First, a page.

Friday, May 10, 2013

2013 Indy Mini Replay


This spring has mirrored last spring in very few ways for me. Last spring I was fit, but not as fast or as strong as I am now. Last spring the days were often warm and sometimes hot and muggy while winter has lingered long enough to cause me to greet the sun in long sleeves and tights at the closing of April. Both of those situations are, of course desirable.

The major difference for me this year has been minimal cycling. Because of the fact that I had no early season duathlon races on the calendar, I did not feel a need to be out there hammering on the bike. And the desire to ride was greatly minimized by my inability to get comfortable on the bike. That said, the Ricky Bobby bug hit me in early April and I have been out there consistently riding in 35-50 degree weather, multiple thunderstorms, and constantly brisk winds for a month. But I was never comfortable and tinkered with my position and a constantly swiveling seat all month.

One week out from the Indy Mini I cruised through a relatively quick hour-plus run and quickly jumped onto the bike for a fast hour long ride. After the ride I noticed that the seat had swiveled down again for the first time in two weeks. A lot!  Within two hours my left hip, left gluteal muscles, and left lower back were extremely tight and aching. The next morning I abandoned the idea of running due to the tightness. I also tabled the option of not running the Mini - my goal spring race.

By Thursday morning I knew I would run around the Speedway. The hip and arse had loosened up nicely. I found myself holding back during my last run.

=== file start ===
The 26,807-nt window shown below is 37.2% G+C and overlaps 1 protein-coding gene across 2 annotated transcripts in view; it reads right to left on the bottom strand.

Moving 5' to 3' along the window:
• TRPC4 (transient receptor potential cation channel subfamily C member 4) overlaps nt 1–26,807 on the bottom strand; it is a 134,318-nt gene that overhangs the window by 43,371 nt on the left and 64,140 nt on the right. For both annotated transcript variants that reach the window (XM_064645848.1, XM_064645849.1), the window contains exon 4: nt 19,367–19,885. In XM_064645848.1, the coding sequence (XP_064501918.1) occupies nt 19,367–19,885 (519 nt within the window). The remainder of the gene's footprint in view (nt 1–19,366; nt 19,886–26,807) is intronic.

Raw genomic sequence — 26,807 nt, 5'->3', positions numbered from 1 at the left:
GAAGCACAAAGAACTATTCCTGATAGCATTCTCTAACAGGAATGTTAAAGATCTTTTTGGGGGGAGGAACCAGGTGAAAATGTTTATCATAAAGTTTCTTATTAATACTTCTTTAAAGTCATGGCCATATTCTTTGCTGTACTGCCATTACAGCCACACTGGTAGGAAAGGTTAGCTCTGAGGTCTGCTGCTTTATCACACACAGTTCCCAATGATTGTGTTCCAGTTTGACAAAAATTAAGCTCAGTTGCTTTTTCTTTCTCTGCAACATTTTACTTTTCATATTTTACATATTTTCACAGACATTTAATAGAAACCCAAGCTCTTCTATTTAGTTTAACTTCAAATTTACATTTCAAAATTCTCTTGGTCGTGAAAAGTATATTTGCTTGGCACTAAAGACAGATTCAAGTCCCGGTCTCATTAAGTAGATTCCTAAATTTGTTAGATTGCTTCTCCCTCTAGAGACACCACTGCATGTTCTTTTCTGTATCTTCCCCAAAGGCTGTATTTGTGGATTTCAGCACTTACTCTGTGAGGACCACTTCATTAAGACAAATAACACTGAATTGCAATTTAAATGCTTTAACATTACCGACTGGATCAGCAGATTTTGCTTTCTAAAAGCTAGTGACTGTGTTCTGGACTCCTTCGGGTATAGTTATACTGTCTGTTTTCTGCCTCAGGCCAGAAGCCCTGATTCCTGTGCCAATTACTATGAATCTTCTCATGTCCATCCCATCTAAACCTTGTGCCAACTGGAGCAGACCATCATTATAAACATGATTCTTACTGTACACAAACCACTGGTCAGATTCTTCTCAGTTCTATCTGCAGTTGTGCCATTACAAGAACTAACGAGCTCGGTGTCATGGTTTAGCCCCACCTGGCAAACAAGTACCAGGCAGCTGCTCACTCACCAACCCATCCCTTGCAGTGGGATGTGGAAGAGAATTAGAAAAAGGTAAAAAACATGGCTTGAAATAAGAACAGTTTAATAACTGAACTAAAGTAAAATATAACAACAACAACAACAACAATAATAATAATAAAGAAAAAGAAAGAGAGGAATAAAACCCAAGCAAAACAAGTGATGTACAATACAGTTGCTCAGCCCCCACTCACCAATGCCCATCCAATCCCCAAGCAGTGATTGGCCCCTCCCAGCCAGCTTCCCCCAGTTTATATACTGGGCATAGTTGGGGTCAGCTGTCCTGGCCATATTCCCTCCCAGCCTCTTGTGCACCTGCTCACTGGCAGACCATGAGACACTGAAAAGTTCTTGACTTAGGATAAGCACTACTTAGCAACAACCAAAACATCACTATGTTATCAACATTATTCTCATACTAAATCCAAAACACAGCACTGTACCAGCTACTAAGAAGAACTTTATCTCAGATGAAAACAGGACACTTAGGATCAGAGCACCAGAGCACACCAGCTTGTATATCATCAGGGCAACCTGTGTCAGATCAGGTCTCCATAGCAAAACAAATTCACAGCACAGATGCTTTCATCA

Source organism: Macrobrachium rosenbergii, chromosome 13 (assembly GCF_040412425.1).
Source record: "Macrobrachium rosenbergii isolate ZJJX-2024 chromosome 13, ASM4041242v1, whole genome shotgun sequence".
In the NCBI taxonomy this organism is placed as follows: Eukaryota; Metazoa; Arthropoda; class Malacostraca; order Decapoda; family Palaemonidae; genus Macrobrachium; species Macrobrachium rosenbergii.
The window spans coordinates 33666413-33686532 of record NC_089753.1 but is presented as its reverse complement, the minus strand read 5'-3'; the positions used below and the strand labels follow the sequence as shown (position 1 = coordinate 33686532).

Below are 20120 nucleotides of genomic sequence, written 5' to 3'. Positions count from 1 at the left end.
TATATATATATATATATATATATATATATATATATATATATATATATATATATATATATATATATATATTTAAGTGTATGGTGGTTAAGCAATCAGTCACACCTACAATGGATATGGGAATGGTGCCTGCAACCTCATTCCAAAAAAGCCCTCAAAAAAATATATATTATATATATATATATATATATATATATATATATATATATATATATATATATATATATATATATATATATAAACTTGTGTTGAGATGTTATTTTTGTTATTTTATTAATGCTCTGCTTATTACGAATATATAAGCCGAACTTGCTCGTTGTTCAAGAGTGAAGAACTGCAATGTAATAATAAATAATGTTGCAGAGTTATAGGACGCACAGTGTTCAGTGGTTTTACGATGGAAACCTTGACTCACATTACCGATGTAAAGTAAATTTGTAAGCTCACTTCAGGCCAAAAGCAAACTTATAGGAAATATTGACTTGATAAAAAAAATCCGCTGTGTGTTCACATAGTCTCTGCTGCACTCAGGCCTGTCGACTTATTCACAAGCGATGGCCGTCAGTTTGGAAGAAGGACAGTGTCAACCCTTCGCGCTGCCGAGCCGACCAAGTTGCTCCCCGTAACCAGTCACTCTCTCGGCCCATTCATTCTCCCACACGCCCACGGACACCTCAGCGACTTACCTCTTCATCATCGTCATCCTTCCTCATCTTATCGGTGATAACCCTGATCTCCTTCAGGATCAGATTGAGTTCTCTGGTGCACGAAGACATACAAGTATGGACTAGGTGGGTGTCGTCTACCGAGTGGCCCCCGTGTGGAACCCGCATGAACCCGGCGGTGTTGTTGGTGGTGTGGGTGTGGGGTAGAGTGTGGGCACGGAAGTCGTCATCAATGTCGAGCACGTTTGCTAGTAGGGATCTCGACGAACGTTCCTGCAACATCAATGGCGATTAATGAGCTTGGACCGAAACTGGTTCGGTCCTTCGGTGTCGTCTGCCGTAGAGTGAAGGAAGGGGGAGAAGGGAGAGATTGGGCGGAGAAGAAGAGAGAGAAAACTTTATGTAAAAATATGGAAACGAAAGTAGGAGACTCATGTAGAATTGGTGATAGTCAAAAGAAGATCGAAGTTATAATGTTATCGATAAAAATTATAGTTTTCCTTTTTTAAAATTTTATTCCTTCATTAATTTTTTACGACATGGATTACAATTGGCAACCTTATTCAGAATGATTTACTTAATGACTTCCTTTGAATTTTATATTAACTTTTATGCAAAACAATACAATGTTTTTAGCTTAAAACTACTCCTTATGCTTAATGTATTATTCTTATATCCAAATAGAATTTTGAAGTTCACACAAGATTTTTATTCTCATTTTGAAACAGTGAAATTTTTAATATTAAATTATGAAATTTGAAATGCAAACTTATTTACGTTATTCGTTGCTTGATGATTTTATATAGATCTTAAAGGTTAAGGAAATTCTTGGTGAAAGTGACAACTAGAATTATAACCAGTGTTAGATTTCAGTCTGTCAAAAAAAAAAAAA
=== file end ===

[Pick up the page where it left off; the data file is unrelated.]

A meandering journey up the new, speedy, and isolated I-69 was fun since it included not only a buffalo burger and pre-race brew at Bloomington's Upland Brewery, but also a visit to the beautiful Oliver Winery. No tastings for me, just a resupply and gander at the well kept green space of winery property.

Not all rooms in the Marriott Courtyard look over the start line.
When the race started I ran a relaxed first mile in 5:52 and, sensing that all was well, I then picked it up to run low 5:40s. My goal was to average under 5:50 per mile. That was what I had trained for.

Just after the four mile mark, though, I heard and felt an audible pop while making a hard left turn. There was immediate discomfort, but it wasn't awfully painful. My left foot was pointing out almost 45 degrees. Several muscles were soon sending out distress signals and began tightening up. In an effort to "make it right again" I began making inside/outside fanning motions with the left knee, one of which created another audible pop. Things were better, but not normal.
These guys may now be the new norm at these big events. (See the race winner?)
This popping and leg swinging occurred several more times. Unfortunately, the tight muscles instantly shortened my stride and slowed me to 6:05-6:18 pace. That was certainly frustrating. I pondered quitting several times, but a leg swing would make it feel a little better and I would continue down the road. I decided that a single sharp pain would be enough to stop. That never occurred.

My finishing time of 1:19:32 was about three minutes slower than I intended to run. Those who know we well know that I always predict my time (and those of people I coach) within seconds. A glance at the Polar HR data reveals that I only "raced" for about three miles. The average HR of 166 and max HR of 171 were both well under my normal 174ish ave and 181ish max for a half marathon.


As I write this report several days later I know things are not back to normal. I felt the hip a little while I rode my bike on the local airport tarmac last night. It took more than a mile for my hip and arse to loosen up during a 5K training run (20 min) this morning.  There is an upcoming appointment with a respected and accomplished pair of hands that are controlled by a great mind. Hopefully, he can help me get that region under control.

Almost there and not intending to be passed again.
Meanwhile, I am bummed about not being able to run hard, but I am not distraught. There is SO much more to life than running. Just as I have more than a thousand times before, I will just focus on the other aspects of life while I patiently wait for normalcy to return.

And there is much to do as I plan and prepare (rest up!) for another action packed summer in the western high country.     Shane




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